Yes. Everyone has different opinions about it. Some people can justify it, saying that the bomb ended the war. I thought most Americans believed that, but when I came to this country and met with people, I was surprised when people came up to me and said: “I’m sorry.” I was not directly impacted by this, but because I am Japanese so I actually appreciate people like you and people here saying they are sorry about what happened. But it is history, and we cannot delete history. We just have to learn something from what happened, and we should try not to let this kind of thing happen again.
I’m very interested in this story that has suddenly emerged. I don’t think anybody in Japan knew about this story. This cross had been in the US for a long time. This story has been kind of a sensation. Tanya and the administration of Wilmington College decided to return it to Japan. This kind of thing is not cultural exchange, but it is something that private citizens can do, not governments. That way we can keep good relations between the two countries. Of course, some people in Japan are against Trump, and there are always political conflicts between countries. But underneath, there is friendship, so this really represents that kind of effort.
AH: Did you know anything about Quakers before you got involved in this film project?
Yes, absolutely. I did a story about Japan opening up the country in the 19th century. Of course, Japan was closed for many centuries before that, observing isolationist foreign policies and limiting relations and trade with other countries. We did a documentary series about famous people in Japan at that time. And we did a story about a Japanese person named Inazo Nitobe, to the extent that his image was on the Japanese 5000 Yen banknote between 1984 and 2004. He came to the US, studied about Quakers, became a Quaker and married a Quaker woman in the US. He was an educator, an author, a diplomat, a statesman, and an economist. At that time, I learned a little bit about Quakers.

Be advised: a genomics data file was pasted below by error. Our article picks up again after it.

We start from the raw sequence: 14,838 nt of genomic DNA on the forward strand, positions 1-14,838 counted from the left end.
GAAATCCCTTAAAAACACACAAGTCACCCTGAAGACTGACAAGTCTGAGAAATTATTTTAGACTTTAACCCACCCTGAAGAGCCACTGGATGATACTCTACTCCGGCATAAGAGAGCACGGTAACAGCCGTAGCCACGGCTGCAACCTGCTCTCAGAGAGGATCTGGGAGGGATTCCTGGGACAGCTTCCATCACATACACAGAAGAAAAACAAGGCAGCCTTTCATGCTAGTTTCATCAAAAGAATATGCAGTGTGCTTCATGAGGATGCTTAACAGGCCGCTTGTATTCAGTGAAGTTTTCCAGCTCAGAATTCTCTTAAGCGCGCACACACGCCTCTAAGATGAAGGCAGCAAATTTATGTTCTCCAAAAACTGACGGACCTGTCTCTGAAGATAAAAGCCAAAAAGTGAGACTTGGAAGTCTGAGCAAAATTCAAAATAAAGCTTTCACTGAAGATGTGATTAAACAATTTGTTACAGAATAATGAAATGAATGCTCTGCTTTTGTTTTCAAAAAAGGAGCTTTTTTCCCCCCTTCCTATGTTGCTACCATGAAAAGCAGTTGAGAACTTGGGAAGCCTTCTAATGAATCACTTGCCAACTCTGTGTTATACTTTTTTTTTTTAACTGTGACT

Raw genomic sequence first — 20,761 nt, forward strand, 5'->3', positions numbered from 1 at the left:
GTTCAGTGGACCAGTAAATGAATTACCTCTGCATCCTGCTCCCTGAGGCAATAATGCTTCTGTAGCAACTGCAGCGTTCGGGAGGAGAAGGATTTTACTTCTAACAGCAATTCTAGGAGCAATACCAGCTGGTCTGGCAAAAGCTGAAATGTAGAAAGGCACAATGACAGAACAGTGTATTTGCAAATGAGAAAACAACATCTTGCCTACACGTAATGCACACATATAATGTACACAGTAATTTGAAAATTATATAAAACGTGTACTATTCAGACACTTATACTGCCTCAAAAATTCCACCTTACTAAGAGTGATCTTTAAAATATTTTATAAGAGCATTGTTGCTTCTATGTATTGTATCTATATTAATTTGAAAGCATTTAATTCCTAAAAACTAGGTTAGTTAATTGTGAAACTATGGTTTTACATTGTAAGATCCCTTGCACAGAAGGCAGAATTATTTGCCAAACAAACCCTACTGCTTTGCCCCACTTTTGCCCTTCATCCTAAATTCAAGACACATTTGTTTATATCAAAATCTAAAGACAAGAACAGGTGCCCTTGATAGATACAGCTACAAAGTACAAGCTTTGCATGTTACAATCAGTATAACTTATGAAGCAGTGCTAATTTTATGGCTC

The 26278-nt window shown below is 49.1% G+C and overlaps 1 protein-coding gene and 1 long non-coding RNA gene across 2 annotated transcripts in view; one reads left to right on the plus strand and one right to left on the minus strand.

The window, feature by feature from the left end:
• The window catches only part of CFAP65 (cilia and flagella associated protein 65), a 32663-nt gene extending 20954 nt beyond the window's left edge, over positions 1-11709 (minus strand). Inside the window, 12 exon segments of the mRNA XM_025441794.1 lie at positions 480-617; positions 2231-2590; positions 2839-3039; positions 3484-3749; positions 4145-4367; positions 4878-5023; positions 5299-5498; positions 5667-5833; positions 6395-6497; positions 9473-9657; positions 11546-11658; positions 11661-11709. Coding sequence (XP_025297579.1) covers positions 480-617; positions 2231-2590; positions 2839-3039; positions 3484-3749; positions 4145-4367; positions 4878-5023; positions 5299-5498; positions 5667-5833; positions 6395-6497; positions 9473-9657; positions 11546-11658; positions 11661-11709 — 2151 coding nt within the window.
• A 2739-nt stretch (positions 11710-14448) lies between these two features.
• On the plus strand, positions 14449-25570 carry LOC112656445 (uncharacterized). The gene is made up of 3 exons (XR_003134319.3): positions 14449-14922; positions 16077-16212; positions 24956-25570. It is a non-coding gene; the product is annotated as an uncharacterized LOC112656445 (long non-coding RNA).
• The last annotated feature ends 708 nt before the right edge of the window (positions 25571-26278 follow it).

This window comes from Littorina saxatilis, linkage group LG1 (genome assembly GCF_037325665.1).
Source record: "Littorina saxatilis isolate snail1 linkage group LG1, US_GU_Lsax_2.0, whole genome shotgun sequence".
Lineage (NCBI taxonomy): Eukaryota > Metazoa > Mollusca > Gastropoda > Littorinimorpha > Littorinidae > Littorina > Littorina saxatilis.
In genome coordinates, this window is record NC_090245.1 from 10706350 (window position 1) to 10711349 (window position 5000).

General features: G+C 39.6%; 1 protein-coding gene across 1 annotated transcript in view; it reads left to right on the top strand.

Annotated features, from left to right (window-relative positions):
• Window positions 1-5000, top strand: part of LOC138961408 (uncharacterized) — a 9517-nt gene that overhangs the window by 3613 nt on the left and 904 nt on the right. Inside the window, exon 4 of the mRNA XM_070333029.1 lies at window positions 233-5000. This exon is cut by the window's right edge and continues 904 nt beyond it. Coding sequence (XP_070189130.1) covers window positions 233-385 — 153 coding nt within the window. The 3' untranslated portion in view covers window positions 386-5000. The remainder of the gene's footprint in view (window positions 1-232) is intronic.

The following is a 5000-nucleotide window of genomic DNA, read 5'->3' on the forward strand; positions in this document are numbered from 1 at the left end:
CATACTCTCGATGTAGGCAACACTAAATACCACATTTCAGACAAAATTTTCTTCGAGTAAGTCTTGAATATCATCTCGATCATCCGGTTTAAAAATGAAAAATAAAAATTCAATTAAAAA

AH: Do you think most Japanese know about Quakers?
I don’t think so, because most of them don’t know the difference between Catholics and Protestants. In my case, my wife is Christian, and for that reason, I go to church sometimes, so I have an idea about Christianity.
AH: What was it like for you when you were filming and observing Quaker prayer today? Was that your first time observing Quaker worship, what we call open worship?
Yes. Sometimes I go to a Christian church. Because of that, when Tanya told me that this ceremony would take place, that people would be getting together and praying, I thought there would be a priest or a pastor leading worship. But it was not like that. So that was different from what I expected.
AH: Did that affect how you had to handle the camera positioning and moving around the room and so on?
Yes, I was waiting for when the pastor was going to come and talk. But actually, Nancy (Nancy McCormick, Wilmington College’s campus minister) started giving a message from within the circle.
AH: But then other people around the room gave messages also.
Right, right. Actually, I was surprised, and I didn’t know what was happening, but gradually I understand what was going on, and it was quite interesting.
AH: Was there anything else about the worship that struck you?
The way people stood up and said things and prayed was actually very touching. And also, it seemed more casual than what I am used to. Even though someone like the cameraman, for example, is not a religious person, I even perceived that non-religious people were touched by it. I felt that lots of Japanese people have a resistance to religion, that they don’t want to go into churches, because there is a lot of ritual and ceremony involved, but it didn’t look that way here, and people were very friendly and open, and I found that unusual.
Text and photos copyrighted Anne M. Hutchinson, 2019
For further reading:
“A cross taken from a Nagasaki cathedral after the atomic bombing gets returned 74 years later.” Matt Field, Bulletin of the Atomic Scientists, August 7, 2019. https://thebulletin.org/2019/08/a-cross-taken-from-a-nagasaki-cathe...
“The Life of Japanese Quaker Inazo Nitobe,” Samuel M. Snipes, August 1, 2011, Friends Journal. https://www.friendsjournal.org/life-japanese-quaker-inazo-nitobe-18...
Walter Hooke. Film by National Association of Atomic Veterans. Held at New York State Military Museum. https://www.youtube.com/watch?v=BHeFAPUamdA
“Wilmington College returning atomic-bombed cross to Nagasaki cathedral,” Wilmington News-Journal, June 24, 2019 https://www.wnewsj.com/top-stories/108761/wilmington-college-return...